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STEP ONE

ACCEPTING I HAVE A PROBLEM

Audio Version

When I finally accepted I had a problem, I finally came to the conclusion that everyone else seemed to know long before I did. My family had accepted that my drinking and my life was out of control, the company I worked for was coming to the end of their patience and were looking to replace me very soon. I knew all these situations were down to my drinking and the person I hated most of all was me - hated what I could do about it. When I got to the situation that I couldn't live with or without drinking and that it no longer gave any warm glow, feeling of being complete depair of how I could cope. I knew the game was up - but what could I do about it?

I had approached other agencies before this stage to try to "control" but not to stop drinking. To be fair to these agencies, I was going to get family and work off my case - I was not ready to stop. I know now I had to face more pain and degradation before I was ready to admit I was an alcoholic. The Big Book says, “We learned that we had to fully concede to our innermost selves that we were alcoholics” (Big Book, p30). That word “We” again – means I’m no longer alone. I knew when I got to the can't-live- with-or-without-it stage, that my world was closing in from all directions. I had exhausted all avenues I could think of that might have a kind word or thought for me -" I was at the “jumping off place " (Big Book –page 152). Being desperate, I told my family that I was going to ring AA. They gave me the number and proceeded to tell me where the meetings were and my sister even offered to go with me. I found out later that they had been speaking to the AA helpline and were told that I should ring them, which showed intent rather than just keeping people off my back. I was in no fit state to go to a meeting that night so I agreed to go a Sunday meeting in Wrexham.  Sunday was always a bad day anyhow and this Sunday seemed to last forever. I got to the meeting early. I had agreed with my phone contact to meet outside the building. People walked past into the building, the majority looked like they had never touched a drink in their lives. We went inside to an upstairs room which seemed to be full of ordinary people who all seemed to be happy to see me, everyone knew I was new. I was given a rundown about what was going to happen, a person will share for 20 minutes, this will be followed by sharing one at a time chosen by the chairperson. If you have any questions we can go through them at the end. I now realized not all newcomers are told what happens and can cause interruptions / disruption which may affect their opinion of returning to another meeting. I have also known people share things that were meant for a sponsor’s ears and not to be shared in a general meeting.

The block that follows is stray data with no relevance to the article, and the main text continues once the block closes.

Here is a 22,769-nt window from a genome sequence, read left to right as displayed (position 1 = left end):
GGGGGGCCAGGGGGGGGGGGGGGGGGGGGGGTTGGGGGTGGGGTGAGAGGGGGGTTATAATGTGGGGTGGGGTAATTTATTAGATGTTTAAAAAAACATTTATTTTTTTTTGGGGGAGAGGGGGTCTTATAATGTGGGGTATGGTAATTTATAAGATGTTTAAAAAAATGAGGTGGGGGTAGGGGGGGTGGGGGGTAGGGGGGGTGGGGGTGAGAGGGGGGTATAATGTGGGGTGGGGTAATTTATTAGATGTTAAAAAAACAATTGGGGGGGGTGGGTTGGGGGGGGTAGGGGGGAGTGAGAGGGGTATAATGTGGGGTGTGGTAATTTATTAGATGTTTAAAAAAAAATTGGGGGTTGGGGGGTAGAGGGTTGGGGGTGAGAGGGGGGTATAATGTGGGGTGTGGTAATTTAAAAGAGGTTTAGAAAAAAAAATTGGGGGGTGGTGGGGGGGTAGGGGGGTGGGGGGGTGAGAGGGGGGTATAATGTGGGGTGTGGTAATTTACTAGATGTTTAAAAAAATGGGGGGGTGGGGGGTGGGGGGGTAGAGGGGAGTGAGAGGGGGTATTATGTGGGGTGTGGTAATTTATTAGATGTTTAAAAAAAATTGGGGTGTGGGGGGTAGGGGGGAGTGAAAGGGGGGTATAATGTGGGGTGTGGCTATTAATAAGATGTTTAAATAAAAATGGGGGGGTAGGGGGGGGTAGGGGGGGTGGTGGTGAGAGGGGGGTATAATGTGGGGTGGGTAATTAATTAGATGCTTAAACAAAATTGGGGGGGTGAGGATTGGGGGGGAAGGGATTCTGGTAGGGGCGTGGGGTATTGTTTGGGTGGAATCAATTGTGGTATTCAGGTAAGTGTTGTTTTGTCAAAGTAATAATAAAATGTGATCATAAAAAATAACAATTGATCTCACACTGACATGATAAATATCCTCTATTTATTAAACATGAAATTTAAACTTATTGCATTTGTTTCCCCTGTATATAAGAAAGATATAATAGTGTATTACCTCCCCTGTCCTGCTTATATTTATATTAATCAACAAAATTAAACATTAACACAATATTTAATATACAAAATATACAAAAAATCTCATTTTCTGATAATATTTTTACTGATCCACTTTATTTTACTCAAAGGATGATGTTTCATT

I remember very little of what was said at the meeting because I was so nervous of what was going to happen to me. I remembered people's shoes because I kept my head down and was afraid to look people in the eye. The main thing that convinced me was that these people had found a way to stop drinking and were happy about it. The other major feelings were hope and a feeling that these people wanted me to get better more than I did. They knew how ill I was, more than I did. I love to be part of the “we” that the Fellowship is built upon.

My belief in a Higher Power was of the educational variety achieved at my pace with prayers suggested in the Big Book (pp 63 & 76) and of course the Serenity Prayer. I was told to keep an open mind and more will be revealed as I get started on the Programme. When the ego starts to take over I look to Big Book, page 83, where it says "you will be amazed before you are halfway through". I am still amazed after all these years, so I'm only half way through. I hope the second half will be as good if not even better. Good job it’s only a day at a time regardless of how long you have been sober. The phrase, “God will constantly disclose more to you and to us” (Big book p164) has applied in my Programme..    

PETER D,
Wrexham